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dc.contributor.authorDix, Stephen Richard
dc.contributor.supervisorDr. Ian Phau

The focus of this study is on viewers’ channel switching behaviour during prime-time television advertising breaks. While the extent of channel switching has been studied repeatedly, the factors underlying channelswitching have not been extensively researched within a single study. To date, methodological limitations associated with self-reports, in-home cameras and electronic tracking data have restricted the scope for identifying the predictors of channel switching.The study makes use of a dual observation/survey methodological approach that has been largely overlooked in this area of research. This approach makes it possible to determine the influence of previously untested potential predictors of channel switching. The aim of this study is to determine the influence of six identified predictors on television viewers’ channel switching. The predictor variables tested include Perceived Clutter, Channel Proliferation, Attitude towards Television Advertising, Planned versus Impulse Viewing, Advertising Triggers and Remote Control Device (RCD) Empowerment. The last two predictors (Advertising Triggers and RCD Empowerment) result from factors drawn from a scale (SITUZAP) developed to measure the situational factors associated with channel switching. Moreover, the study determines the impact of these six predictor variables on observed channel switching (observed PROPZAP) across 1,283 observations as well as on reported channel switching (reported PROPZAP) across 848 respondents.The empowerment provided by the RCD emerges as the dominant predictor of channel switching behaviour. Access to the RCD as a means of controlling the viewing environment is the foremost influencer of both observed and reported propensity to switch channels. However, while reported switching propensity is influenced by ‘advertising triggers’ (for example, a repetitive or irritating commercial) and ‘perceived clutter’ (too much advertising on television), observed switching propensity is unaffected by these factors.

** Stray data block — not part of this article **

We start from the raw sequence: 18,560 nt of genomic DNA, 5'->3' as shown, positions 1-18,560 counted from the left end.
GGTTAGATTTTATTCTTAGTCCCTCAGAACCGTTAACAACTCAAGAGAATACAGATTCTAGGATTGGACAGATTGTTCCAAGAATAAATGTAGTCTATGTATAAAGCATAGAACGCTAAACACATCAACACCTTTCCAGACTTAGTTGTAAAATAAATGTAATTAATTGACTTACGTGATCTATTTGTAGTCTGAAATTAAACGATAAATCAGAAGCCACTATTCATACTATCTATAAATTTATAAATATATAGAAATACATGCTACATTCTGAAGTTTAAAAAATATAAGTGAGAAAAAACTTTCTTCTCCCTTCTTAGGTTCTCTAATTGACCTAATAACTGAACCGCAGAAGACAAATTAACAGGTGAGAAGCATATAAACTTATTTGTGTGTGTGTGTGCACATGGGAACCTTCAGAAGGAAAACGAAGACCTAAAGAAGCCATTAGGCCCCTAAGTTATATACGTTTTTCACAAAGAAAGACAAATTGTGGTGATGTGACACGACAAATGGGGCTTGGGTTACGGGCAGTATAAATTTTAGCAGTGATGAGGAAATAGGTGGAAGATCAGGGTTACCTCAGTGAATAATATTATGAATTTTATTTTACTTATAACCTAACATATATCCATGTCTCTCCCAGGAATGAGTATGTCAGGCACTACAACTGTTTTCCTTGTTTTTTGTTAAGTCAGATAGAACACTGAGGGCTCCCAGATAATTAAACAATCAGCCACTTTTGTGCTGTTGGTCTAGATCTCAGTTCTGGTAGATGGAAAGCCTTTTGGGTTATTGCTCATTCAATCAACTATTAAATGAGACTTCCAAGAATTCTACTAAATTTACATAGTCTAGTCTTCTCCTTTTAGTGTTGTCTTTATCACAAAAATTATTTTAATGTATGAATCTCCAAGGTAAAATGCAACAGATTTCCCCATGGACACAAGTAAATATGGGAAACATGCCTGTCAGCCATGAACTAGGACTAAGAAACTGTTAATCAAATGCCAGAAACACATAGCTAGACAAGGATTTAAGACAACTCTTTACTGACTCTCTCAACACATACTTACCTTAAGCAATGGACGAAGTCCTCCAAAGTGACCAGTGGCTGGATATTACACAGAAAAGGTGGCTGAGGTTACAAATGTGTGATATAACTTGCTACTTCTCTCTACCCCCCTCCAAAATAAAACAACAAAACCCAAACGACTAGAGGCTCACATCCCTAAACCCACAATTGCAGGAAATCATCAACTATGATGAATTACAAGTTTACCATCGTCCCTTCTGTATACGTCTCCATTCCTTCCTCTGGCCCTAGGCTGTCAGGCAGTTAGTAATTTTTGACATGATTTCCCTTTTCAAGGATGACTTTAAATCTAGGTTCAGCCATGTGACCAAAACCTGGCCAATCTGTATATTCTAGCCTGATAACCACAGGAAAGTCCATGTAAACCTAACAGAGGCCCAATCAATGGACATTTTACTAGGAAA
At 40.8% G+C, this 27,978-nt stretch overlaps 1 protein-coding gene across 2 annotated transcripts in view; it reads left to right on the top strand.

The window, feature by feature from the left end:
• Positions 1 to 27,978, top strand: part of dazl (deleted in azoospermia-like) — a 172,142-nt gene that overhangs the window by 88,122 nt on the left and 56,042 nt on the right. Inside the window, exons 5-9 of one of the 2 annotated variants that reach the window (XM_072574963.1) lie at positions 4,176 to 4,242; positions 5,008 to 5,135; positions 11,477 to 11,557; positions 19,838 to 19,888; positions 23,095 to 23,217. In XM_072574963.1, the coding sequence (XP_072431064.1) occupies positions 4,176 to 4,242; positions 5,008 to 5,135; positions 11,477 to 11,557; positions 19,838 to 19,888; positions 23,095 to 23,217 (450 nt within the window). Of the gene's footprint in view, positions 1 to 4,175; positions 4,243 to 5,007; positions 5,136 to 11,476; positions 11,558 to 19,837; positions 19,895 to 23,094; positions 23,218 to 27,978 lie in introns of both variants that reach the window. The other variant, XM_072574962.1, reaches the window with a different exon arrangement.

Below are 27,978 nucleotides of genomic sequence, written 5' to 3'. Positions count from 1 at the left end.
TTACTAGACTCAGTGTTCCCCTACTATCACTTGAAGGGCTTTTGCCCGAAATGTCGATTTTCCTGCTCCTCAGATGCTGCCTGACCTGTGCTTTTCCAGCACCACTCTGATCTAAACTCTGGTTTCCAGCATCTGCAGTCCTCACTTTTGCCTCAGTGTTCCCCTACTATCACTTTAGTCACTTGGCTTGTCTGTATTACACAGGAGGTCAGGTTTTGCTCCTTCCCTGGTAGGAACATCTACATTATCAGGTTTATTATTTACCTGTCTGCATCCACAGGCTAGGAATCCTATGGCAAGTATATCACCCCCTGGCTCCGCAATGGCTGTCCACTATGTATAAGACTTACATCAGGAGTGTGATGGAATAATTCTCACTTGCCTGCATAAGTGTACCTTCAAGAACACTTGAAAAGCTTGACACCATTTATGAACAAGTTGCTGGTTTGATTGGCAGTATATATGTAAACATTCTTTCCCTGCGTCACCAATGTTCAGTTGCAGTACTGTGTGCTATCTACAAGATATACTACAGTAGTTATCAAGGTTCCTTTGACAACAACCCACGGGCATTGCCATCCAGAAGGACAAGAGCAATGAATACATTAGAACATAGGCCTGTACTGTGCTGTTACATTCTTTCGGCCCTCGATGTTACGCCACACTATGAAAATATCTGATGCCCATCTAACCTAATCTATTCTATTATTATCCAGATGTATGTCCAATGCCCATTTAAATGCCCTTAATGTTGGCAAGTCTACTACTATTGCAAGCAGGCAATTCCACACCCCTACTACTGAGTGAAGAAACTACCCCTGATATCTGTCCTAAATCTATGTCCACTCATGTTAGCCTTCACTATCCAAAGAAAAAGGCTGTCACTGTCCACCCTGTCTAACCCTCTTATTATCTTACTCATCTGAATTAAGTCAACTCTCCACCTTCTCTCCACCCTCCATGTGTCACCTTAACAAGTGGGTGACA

dc.publisherCurtin University
dc.subjectremote control device empowerment
dc.subjectprime-time television advertising
dc.subjectviewers' channel switching behaviour
dc.subjectattidude towards television advertising
dc.subjectplanned versus impulse viewing
dc.subjectdual observation/survey methodological approach
dc.subjectperceived clutter
dc.subjectadvertising triggers
dc.subjectchannel proliferation
dc.titlePredictors of channel switching during live prime time television advertising
curtin.departmentSchool of Marketing, Curtin Business School
curtin.accessStatusOpen access

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